Early 17th Century Manhattan Historical Saga
Historical Novel Tells of Manhattan’s First Settlers
AVERILL PARK, N.Y. – In 1653, lower Manhattan was made up of primarily 120 houses of immigrants making their way in the New World. Resolved Waldron was one of the men who brought his family to this new land, and Gloria Waldron Hukle, a distant relative, tells their story in her well-researched novel, Manhattan: Seeds of the Big Apple.
Hukle’s novel offers a rare glimpse inside the area that now is one of the most influential in the world. A fort and a primitive log wall protected the families from Indian attacks, and the line of that barrier is now Wall Street.
At the corner of Broadway and Wall Street in modern-day New York, the Waldron family lived on what was then designated as Block B. From their home they could see scores of African American slaves working the gardens of the Dutch West India’s company farm, now the location of Trinity Church. Dutch immigrant Resolved Waldron served as the assistant sheriff for Peter Stuyvesant, the Director General of the New Netherland Colony. The story follows Waldron, his wife, children and neighbors as they learn about the perils of surviving in a wild New World far different than their comfortable home in Holland. Joseph, Resolved’s younger brother has also made his way across the ocean. A dreamer and intellectual, he falls in love with a Negro slave, Sarah, and will love no other, a commitment that will set brother against brother.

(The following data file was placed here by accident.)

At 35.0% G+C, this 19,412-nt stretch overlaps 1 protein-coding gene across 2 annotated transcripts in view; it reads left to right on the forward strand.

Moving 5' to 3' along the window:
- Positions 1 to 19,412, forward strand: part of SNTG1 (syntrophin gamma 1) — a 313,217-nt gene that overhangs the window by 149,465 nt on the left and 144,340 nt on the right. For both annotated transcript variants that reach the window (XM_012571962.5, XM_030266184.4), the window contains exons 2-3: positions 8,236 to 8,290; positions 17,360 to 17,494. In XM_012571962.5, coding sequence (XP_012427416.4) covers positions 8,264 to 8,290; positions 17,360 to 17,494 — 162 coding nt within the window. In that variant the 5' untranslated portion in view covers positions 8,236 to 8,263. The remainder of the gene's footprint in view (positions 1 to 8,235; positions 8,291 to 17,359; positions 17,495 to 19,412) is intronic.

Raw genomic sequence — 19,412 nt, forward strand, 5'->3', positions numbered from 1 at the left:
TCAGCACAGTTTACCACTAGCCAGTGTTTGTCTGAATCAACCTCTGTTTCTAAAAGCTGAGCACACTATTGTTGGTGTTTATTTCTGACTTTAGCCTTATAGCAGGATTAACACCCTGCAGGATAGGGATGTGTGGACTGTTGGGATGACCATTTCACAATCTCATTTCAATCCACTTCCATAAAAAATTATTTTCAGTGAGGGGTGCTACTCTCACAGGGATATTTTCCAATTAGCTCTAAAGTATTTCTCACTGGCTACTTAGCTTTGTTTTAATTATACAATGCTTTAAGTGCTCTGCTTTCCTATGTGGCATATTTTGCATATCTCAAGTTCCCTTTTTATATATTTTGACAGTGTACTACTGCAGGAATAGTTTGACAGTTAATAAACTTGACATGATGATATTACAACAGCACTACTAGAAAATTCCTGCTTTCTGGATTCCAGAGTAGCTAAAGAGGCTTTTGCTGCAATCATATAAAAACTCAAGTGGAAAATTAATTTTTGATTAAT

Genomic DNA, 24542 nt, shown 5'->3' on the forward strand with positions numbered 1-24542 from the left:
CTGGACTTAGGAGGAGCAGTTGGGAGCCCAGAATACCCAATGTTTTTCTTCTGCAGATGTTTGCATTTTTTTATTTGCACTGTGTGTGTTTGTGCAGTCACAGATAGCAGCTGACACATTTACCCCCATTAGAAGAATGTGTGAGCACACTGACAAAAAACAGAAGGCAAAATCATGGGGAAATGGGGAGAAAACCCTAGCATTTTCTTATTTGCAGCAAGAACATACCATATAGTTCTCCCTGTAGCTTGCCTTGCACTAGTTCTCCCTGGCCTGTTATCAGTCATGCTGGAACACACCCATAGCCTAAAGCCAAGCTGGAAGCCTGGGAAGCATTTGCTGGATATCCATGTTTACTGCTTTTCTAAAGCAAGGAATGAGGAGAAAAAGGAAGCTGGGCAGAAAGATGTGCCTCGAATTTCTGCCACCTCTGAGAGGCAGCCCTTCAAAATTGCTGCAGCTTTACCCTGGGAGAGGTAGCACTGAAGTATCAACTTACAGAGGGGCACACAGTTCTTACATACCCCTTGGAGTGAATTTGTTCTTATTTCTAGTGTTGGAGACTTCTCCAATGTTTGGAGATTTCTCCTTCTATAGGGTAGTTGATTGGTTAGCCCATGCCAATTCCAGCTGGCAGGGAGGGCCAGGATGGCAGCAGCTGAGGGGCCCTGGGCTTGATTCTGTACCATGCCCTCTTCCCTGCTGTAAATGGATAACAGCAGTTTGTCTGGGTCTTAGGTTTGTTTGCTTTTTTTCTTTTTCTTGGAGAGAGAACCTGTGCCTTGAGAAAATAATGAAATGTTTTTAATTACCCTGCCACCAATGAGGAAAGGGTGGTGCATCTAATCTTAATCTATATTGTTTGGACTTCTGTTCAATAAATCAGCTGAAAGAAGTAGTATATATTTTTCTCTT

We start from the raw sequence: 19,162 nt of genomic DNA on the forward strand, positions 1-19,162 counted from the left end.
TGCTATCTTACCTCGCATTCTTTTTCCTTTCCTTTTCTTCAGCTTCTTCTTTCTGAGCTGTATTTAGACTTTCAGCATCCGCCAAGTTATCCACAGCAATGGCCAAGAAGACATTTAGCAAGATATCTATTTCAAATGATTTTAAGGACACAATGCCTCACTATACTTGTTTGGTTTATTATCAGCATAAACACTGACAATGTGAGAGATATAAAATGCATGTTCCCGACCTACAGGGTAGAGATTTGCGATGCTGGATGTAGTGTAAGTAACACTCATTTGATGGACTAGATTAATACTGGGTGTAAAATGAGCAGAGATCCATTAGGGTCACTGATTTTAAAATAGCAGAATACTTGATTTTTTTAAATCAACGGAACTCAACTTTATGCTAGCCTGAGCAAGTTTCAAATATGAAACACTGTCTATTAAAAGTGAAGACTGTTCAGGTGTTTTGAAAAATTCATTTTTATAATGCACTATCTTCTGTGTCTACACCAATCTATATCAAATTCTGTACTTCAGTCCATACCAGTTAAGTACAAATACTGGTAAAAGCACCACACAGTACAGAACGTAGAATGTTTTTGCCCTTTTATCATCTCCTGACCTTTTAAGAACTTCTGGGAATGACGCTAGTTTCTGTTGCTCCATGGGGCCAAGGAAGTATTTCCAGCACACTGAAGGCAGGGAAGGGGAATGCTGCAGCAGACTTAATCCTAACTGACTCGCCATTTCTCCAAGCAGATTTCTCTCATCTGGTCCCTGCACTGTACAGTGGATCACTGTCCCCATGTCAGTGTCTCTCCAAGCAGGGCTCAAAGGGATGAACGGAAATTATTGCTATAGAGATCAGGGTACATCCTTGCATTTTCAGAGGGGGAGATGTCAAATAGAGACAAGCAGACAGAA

With immigrants from dozens of homelands, the Waldrons face cultural diversity 300 years before it becomes the topic of scholarly study. One of Resolved's official duties is to arrest the Englishman John Bowne, a Calvinist, whose Quaker wife, Hannah Feke, is preaching. Fed up, Stuyvesant orders her arrest. The subsequent trial and judgment by magistrates in Holland is widely believed to be the first determination of religious freedom in North America.
A fascinating historical novel, Manhattan: Seeds of the Big Apple weaves the history of settlers and the future metropolis of New York with creative storytelling. “Manhattan Seeds of the Big Apple” is followed by “Threads An American Tapestry” and “The Diary of a Northern Moon. Most recently, “Souls of the Soil” brought the series full circle.
Hukle, a native of New York State, is an 11th-generation American in the line of the Dutch Waldron family. A student of history, Hukle strives to bring awareness to a long-forgotten segment in time and to spotlight scores of brave immigrants who contributed to laying the true foundation of America long before the Revolutionary War